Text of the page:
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PML in Suspected MS Patient Taking Fingolimod Raises FDA Concerns

Samson, Kurt

doi: 10.1097/01.NT.0000436532.49183.e0
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The FDA has asked health care professionals and multiple sclerosis patients taking fingolimod to report any adverse effects to its Medwatch program.

Although all of the facts are not yet clear, European health officials have reported that a single patient taking fingolimod for suspected multiple sclerosis (MS) has developed progressive multifocal leukoencephalopathy (PML), an opportunistic infection of the brain.

The report is reminiscent of early cases of PML in MS patients taking another promising drug, natalizumab (Tysabri), which resulted in several deaths. Like fingolimod, natalizumab suppresses the immune system.

The US Food and Drug Administration is working with the drug's manufacturer Novartis Pharmaceuticals to review all available information about the case and will make its conclusions and recommendations after the evaluation is complete.

In the meantime, the agency has asked health care professionals and MS patients taking fingolimod in the US to report any side effects to its MedWatch program at the agency's website for adverse events at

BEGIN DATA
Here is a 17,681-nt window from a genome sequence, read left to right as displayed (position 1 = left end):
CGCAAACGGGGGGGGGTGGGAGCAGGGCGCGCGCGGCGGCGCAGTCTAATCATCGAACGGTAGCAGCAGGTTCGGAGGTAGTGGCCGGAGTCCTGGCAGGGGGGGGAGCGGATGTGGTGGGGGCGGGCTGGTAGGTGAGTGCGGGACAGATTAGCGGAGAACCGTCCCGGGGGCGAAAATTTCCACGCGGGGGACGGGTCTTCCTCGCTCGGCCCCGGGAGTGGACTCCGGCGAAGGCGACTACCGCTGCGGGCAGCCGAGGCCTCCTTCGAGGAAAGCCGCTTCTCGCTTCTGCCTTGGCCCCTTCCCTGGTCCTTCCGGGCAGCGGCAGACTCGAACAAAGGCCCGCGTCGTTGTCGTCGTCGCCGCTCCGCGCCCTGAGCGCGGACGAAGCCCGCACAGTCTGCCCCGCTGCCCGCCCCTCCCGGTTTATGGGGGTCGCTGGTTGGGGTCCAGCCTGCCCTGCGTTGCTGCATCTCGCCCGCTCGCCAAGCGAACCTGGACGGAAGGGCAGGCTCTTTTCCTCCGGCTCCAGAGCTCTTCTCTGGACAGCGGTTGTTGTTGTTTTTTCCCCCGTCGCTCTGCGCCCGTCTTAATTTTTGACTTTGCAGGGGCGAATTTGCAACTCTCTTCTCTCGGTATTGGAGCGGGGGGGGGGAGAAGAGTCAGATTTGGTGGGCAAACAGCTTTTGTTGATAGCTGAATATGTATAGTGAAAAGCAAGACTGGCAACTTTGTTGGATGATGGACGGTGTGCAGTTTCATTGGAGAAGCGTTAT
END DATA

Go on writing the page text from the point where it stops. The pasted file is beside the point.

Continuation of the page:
Patients should not discontinue fingolimod before discussing any questions or concerns with their medical providers, the FDA advised.

When the agency approved fingolimod for MS in September 2010, it was the first oral drug shown in clinical trials to modify the course of the disease by reducing relapse episodes and delaying progression of disability. In two phase 3 studies the immunomodulating drug reduced relapse rates by more than 50 percent by limiting lymphocytes involved in the autoimmune response, a hallmark of MS and other diseases.

The report marks the first case of PML in a patient taking the drug who had not previously taken natalizumab.The diagnosis was made based on clinical symptoms and JC viral DNA in the cerebrospinal fluid, although it is unclear if the condition was present in the patients before they began taking the drug, according to Novartis, which markets the drug under the name Gilenya.

According to the FDA, the patient received nearly eight months of fingolimod treatment before being diagnosed with PML.The patient had also been treated with interferon beta-1a and azathioprine, a drug used to control swelling and pain, for one month before starting fingolimod. Both of the medications were halted when treatment began. In addition, the patient had received multiple courses of intravenous corticosteroids for several months before and during fingolimod treatment.

PML attacks myelin, impeding the function of nerves in white matter. Affected individuals typically become severely disabled or die. While the JC virus is common and harmless in most people, it can cause PML in people with reduced immunity.

Fingolimod weakens the immune system, as does natalizumab, which was approved in 2004 but withdrawn from the market after three cases of PML were reported in patients also talking interferon beta-1a. It was reintroduced in 2006 under a special prescription monitoring program warning against prescribing the drug in patients also taking interferon beta-1a.

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“Several features of this case of PML make it unlikely to be attributable to [fingolimod],” according to the company.